Window prostitution

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Windows with red lamps in the red-light district of Amsterdam

Window prostitution is a form of prostitution that is fairly common in the Netherlands and surrounding countries.[1] The prostitute rents a window plus workspace off a window operator for a certain period of time, often per day or part of a day.[2][3][4] The prostitute is also independent and recruits her own customers and also negotiates the price and the services to be provided.[2][3][4]

Dutch situation[edit]

Window prostitution in Utrecht took place on houseboats on the Vecht until they were shut down by the city council.

Window prostitution was originally a typical Dutch form of prostitution.[1] This form arose through the ban on soliciting on the street or in doorways in the old red-light district in Amsterdam around the old church.[5] In the beginning the curtains were completely closed, as sexual morality became less strict, the curtains opened even further. When the curtains were completely open, the process continued in the form of fewer and fewer pieces of clothing that the prostitute wore. In current times, the curtains are only closed when the prostitute has a customer.[2][3]

There are around 1270 windows used for prostitution in the Netherlands.[6] In Amsterdam the traditional window prostitution neighbourhoods are the red-light district, the area around the Singel and the Ruysdaelkade.[5] In Rotterdam window prostitution has not been tolerated since the seventies.[1][7] In The Hague it occurs in the Hunsestraat, the Geleenstraat and the Doubletstraat.[8] In Alkmaar there is a tolerance area for windows on the Achterdam.[9] In Arnhem the Spijkerkwartier was the red-light district, but it was closed in January 2006.[10] In Utrecht there was a special form of window prostitution from the 1960s: the women were sitting behind the windows of houseboats moored along the Zandpad, a road along the eastern bank of the Vecht river.[11][4] In July 2013, the municipal authorities withdrew the permits.[4][12]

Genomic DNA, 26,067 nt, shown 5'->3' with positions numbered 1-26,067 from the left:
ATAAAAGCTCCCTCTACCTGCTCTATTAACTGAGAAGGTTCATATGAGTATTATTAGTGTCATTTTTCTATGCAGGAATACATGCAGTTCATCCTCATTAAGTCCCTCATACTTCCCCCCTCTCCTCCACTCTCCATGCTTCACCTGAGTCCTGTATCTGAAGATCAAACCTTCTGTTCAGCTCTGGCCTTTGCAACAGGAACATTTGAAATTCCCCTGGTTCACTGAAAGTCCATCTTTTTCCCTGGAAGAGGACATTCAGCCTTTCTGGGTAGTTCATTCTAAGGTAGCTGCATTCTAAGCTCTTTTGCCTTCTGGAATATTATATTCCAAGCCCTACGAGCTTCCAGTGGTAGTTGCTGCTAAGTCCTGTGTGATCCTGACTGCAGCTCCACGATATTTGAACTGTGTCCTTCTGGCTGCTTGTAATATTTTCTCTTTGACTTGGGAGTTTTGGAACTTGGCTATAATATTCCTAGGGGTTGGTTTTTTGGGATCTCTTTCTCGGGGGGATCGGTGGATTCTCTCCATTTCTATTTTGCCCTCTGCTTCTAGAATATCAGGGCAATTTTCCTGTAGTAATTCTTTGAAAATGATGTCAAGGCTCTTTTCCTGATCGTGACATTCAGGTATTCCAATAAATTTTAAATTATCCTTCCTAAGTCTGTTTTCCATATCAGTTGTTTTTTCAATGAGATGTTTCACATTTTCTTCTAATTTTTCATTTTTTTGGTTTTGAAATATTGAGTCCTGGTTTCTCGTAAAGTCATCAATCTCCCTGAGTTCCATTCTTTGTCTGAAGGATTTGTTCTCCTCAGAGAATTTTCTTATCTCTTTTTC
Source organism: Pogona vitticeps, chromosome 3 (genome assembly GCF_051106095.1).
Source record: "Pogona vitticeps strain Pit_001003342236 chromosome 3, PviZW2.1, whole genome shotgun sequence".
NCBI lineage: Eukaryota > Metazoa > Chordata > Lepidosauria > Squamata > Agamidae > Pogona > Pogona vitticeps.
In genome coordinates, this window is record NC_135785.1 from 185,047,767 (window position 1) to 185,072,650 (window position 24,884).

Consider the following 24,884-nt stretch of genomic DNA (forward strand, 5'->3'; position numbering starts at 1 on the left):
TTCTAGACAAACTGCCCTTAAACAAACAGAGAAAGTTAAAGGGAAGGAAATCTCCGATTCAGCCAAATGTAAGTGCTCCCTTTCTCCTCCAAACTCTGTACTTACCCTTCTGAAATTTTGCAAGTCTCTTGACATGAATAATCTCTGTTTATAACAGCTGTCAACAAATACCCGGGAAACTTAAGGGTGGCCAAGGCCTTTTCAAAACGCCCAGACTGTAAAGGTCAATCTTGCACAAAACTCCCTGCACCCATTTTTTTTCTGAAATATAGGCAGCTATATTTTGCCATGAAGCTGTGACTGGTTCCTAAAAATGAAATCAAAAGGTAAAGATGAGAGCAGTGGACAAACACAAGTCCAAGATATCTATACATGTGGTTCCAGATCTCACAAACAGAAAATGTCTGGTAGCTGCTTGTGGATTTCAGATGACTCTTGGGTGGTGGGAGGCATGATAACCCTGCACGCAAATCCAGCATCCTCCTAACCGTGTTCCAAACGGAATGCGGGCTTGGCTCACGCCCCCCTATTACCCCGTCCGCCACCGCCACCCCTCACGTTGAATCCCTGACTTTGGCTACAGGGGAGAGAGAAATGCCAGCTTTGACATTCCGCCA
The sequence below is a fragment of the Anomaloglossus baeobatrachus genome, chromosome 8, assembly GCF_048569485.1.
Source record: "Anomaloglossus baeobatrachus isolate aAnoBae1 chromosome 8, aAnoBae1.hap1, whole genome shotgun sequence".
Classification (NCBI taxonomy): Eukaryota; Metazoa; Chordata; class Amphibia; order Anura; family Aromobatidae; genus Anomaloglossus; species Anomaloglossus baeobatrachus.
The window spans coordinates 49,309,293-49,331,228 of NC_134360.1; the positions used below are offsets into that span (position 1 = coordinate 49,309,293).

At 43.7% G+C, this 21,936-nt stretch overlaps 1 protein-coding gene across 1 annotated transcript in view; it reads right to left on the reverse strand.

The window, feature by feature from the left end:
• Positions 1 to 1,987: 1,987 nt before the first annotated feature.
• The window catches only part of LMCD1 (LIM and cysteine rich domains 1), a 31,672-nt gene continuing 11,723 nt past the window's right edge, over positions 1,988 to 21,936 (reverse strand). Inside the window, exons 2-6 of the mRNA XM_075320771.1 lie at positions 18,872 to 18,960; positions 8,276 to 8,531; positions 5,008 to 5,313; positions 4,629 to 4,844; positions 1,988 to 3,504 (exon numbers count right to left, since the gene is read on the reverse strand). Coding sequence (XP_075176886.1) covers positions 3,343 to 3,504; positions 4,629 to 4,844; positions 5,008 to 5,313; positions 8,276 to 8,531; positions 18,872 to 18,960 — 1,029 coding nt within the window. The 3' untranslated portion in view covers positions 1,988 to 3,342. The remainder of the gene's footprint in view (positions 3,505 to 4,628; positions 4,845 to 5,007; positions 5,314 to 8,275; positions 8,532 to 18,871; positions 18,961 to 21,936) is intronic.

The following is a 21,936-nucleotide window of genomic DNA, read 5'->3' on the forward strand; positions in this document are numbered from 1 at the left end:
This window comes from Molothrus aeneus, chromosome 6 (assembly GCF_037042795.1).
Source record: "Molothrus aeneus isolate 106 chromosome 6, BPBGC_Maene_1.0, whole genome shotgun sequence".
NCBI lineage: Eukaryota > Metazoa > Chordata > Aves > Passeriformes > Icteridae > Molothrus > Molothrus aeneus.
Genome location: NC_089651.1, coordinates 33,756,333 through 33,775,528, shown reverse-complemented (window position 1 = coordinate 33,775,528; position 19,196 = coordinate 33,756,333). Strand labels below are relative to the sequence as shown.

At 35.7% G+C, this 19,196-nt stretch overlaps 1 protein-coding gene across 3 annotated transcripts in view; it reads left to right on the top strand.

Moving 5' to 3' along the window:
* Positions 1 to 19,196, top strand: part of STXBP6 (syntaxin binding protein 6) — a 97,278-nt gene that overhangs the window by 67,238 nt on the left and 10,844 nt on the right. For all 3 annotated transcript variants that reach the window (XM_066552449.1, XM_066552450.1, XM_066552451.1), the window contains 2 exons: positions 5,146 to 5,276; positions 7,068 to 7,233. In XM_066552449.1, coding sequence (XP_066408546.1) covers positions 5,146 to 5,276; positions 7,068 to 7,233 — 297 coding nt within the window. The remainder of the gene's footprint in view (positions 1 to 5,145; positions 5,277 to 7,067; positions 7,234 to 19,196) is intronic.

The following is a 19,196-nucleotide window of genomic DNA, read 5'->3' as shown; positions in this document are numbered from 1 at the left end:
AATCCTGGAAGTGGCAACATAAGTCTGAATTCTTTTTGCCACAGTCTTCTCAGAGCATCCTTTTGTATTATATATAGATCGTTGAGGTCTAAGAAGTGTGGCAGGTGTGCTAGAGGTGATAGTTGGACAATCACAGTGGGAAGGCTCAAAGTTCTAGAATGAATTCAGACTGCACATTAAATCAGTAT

Thirty percent of prostitutes in the Netherlands work behind windows.[13]

List of cities with window prostitution[edit]




And on many through roads outside built-up areas, for example on the road from Deinze to Sint-Martens-Latem, there are about 60 windows[17]


Duisburg,[22] Cologne[18] and Frankfurt[18] am Main contain Eroscenters or Laufhäuser where the women work within a building behind a window, often large buildings of more than 6 floors. Both forms are present in Hamburg.[18]


  • Zurich - window prostitution until 2003[23]
  • Geneva - Les Pâquis, Pâquis’ four sex centres - the only places in Geneva where the women sit behind windows

South Korea[edit]


  1. ^ a b c Di Nicola, Andrea; Cauduro, Andrea; Lombardi, Marco; Ruspini, Paolo, eds. (2009). Prostitution and Human Trafficking: Focus on Clients. Springer-Verlag New York. ISBN 978-0-387-73628-0.
  2. ^ a b c d "Amsterdam Prostitutes: The Facts about Window Prostitution in Amsterdam". Amsterdam Advisor. Retrieved 3 December 2017.